Natural Essays

Farm scenes with a chicken update

By Richard Phelps
Posted 11/25/20

The dog barked. She leaped up from her bed by the sliding glass door and barked in the direction of the chicken coop. From her perch inside the door she can see the entire backyard including the …

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Natural Essays

Farm scenes with a chicken update


The dog barked. She leaped up from her bed by the sliding glass door and barked in the direction of the chicken coop. From her perch inside the door she can see the entire backyard including the pond, woods, lawn and chicken coop. I looked up. A giant red-tailed hawk was sweeping over the corner of the chicken area.

The chicken area, now that they free-range, gets bigger every day with the hens exploring and scavenging further and further from their home coop. I opened the glass door and Darcy raced across the patio and to the hens. She was barking a fierce bark and her eyes were trained on the hawk. The hawk took off from the corner of the coop and swooped sideways like a World War I fighter pilot and then Darcy leaped at the predator as high as she could jump and ran after the hawk as it peeled off across the shallow hill defining the pond.

The chickens themselves have a sophisticated warning system based on chicken sounds and electromagnetic bird wiring. Any unusual or sudden motion in the sky triggers a defensive response from the whole flock almost simultaneously. Darcy is still quite baffled by this alien communication skill, but sees herself as the mother and protector of the flock. She sleeps near them during the warm hours of the late morning, or early afternoon, and they forage around her as she is stretched on the fallen leaves. Now the birds are bunched together inside a red dogwood bush thick enough to prevent any airborne attack from the hawk. Darcy chased the hawk on across the lawn and it gave up its attack, its first. We are claiming home-field advantage.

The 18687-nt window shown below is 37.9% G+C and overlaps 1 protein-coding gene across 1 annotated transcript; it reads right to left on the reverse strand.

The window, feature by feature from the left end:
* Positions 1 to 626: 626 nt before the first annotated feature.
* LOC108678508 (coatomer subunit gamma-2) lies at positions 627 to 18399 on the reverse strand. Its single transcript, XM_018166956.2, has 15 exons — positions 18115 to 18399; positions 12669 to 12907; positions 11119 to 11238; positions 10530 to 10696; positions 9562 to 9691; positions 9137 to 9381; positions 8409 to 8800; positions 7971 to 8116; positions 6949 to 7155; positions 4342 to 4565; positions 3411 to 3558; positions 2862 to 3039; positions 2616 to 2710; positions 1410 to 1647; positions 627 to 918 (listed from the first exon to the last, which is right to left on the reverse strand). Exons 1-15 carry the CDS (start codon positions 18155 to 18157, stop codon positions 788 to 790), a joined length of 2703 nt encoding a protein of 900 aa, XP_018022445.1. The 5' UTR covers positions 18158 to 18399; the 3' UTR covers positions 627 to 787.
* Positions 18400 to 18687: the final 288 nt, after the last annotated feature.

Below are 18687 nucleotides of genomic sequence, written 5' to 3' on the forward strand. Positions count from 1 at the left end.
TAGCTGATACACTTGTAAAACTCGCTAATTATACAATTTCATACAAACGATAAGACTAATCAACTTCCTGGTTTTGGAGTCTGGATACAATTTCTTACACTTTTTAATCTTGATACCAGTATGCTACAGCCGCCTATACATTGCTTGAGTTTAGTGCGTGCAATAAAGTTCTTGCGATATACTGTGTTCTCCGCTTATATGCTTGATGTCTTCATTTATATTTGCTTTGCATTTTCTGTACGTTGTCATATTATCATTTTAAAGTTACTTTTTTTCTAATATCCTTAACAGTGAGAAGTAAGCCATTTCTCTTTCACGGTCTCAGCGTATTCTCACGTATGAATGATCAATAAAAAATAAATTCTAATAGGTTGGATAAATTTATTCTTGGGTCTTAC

There is some odd talk on the internet about raising chickens that are vegetarians. This seems a profound waste and counter to the nature of the birds. My birds have an absolute disdain for pellets and crumbled chicken food and ignore the offerings as if they are being given sawdust. They love human food scraps and the more meat on the bone the more excited their lunch and any scraps from the cheese drawer is like pie. They eat green grass and other greens but love to scratch their way across the forest floor as if they are wild turkeys and they turn up the leaves in bunches to scratch the earth below and hunt for worms and bits of acorns and roots that look like worms and anything. The hope is the tick population will see a catastrophic decline as the chickens peck at any speck.

The young chicks are laying eggs now, a few dozen a day. It is remarkable how they prefer the nesting boxes and they use them, one after the other like subway cars, to lay their eggs. Another oddity about chickens -- and it seems counterintuitive to the survival of the species -- but after a hen lays an egg, she has an uncontrollable urge to crow about it, and they announce the egg laying success to the rest of the flock (and any predator smart enough to speak chicken) for some short duration before rejoining the flock in the normal chicken activity of eating. On sunny days they will take a break and bask in the sun, in a shallow depression they have dug in the dirt at the edge of the woods, and they spread the wings to soak the sun and shake themselves in their dust bath.

A pair of hawks was here this morning but they did not venture below the tree tops and Darcy was barking in profound alarm and integrity of purpose.

Over the last couple weeks, a solo bald eagle has been cruising over the hill and landing in a large spruce on the edge of the field. The tree was planted 70 years ago by my father. Eagles love to nest in tall pines and conifers that give them a good view in all directions. As far as I can tell, the chickens have been blocked from the eagle’s view by their proclivity for sticking to the woodland underbrush. We shall see if this holds. For an eagle, I would assume these hens are not much more than a chicken McNugget.

We have been sticking to the garlic planting and with the continued good weather have planted 20,006 cloves so far and 800 bulbils. We are mulching with pine and oak woodchips.

The woodshed finally has some fire wood in it. All the seed garlic, which was hung there to cure, has been cracked and planted, opening up space for the firewood. Just in time. Winter is upon.

Have a lovely Thanksgiving. We are staying close to home. And I, for one, am thankful for life, my great customers, those members of my family that still speak to me, and all the rest. Be well.


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